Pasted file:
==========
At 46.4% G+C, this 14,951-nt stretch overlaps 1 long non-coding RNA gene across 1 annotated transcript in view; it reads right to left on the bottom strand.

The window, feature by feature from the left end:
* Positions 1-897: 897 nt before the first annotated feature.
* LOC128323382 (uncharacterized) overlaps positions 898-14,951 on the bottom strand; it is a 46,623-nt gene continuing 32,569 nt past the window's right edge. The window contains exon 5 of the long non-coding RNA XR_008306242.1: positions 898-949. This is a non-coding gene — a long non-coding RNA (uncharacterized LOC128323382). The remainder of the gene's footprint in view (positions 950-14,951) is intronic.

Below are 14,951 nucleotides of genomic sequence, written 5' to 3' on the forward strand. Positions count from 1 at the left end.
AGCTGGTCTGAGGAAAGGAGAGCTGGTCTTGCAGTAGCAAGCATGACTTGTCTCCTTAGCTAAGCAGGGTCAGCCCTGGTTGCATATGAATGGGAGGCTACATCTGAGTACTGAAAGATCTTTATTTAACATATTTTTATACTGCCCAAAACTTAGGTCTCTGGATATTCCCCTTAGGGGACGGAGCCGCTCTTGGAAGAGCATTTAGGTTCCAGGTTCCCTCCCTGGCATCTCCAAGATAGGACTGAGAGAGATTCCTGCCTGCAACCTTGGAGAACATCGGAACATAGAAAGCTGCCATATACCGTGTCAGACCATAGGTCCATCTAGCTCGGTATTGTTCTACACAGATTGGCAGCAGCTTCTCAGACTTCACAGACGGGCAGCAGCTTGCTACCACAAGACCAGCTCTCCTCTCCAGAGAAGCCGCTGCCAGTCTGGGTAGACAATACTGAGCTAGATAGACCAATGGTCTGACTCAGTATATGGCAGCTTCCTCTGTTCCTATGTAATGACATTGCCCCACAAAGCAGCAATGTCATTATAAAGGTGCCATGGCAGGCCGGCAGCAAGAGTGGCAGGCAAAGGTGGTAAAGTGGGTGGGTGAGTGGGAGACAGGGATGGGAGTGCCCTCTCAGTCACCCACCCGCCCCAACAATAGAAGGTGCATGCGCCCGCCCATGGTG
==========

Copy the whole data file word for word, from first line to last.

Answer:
At 46.4% G+C, this 14,951-nt stretch overlaps 1 long non-coding RNA gene across 1 annotated transcript in view; it reads right to left on the bottom strand.

The window, feature by feature from the left end:
* Positions 1-897: 897 nt before the first annotated feature.
* LOC128323382 (uncharacterized) overlaps positions 898-14,951 on the bottom strand; it is a 46,623-nt gene continuing 32,569 nt past the window's right edge. The window contains exon 5 of the long non-coding RNA XR_008306242.1: positions 898-949. This is a non-coding gene — a long non-coding RNA (uncharacterized LOC128323382). The remainder of the gene's footprint in view (positions 950-14,951) is intronic.

Below are 14,951 nucleotides of genomic sequence, written 5' to 3' on the forward strand. Positions count from 1 at the left end.
AGCTGGTCTGAGGAAAGGAGAGCTGGTCTTGCAGTAGCAAGCATGACTTGTCTCCTTAGCTAAGCAGGGTCAGCCCTGGTTGCATATGAATGGGAGGCTACATCTGAGTACTGAAAGATCTTTATTTAACATATTTTTATACTGCCCAAAACTTAGGTCTCTGGATATTCCCCTTAGGGGACGGAGCCGCTCTTGGAAGAGCATTTAGGTTCCAGGTTCCCTCCCTGGCATCTCCAAGATAGGACTGAGAGAGATTCCTGCCTGCAACCTTGGAGAACATCGGAACATAGAAAGCTGCCATATACCGTGTCAGACCATAGGTCCATCTAGCTCGGTATTGTTCTACACAGATTGGCAGCAGCTTCTCAGACTTCACAGACGGGCAGCAGCTTGCTACCACAAGACCAGCTCTCCTCTCCAGAGAAGCCGCTGCCAGTCTGGGTAGACAATACTGAGCTAGATAGACCAATGGTCTGACTCAGTATATGGCAGCTTCCTCTGTTCCTATGTAATGACATTGCCCCACAAAGCAGCAATGTCATTATAAAGGTGCCATGGCAGGCCGGCAGCAAGAGTGGCAGGCAAAGGTGGTAAAGTGGGTGGGTGAGTGGGAGACAGGGATGGGAGTGCCCTCTCAGTCACCCACCCGCCCCAACAATAGAAGGTGCATGCGCCCGCCCATGGTG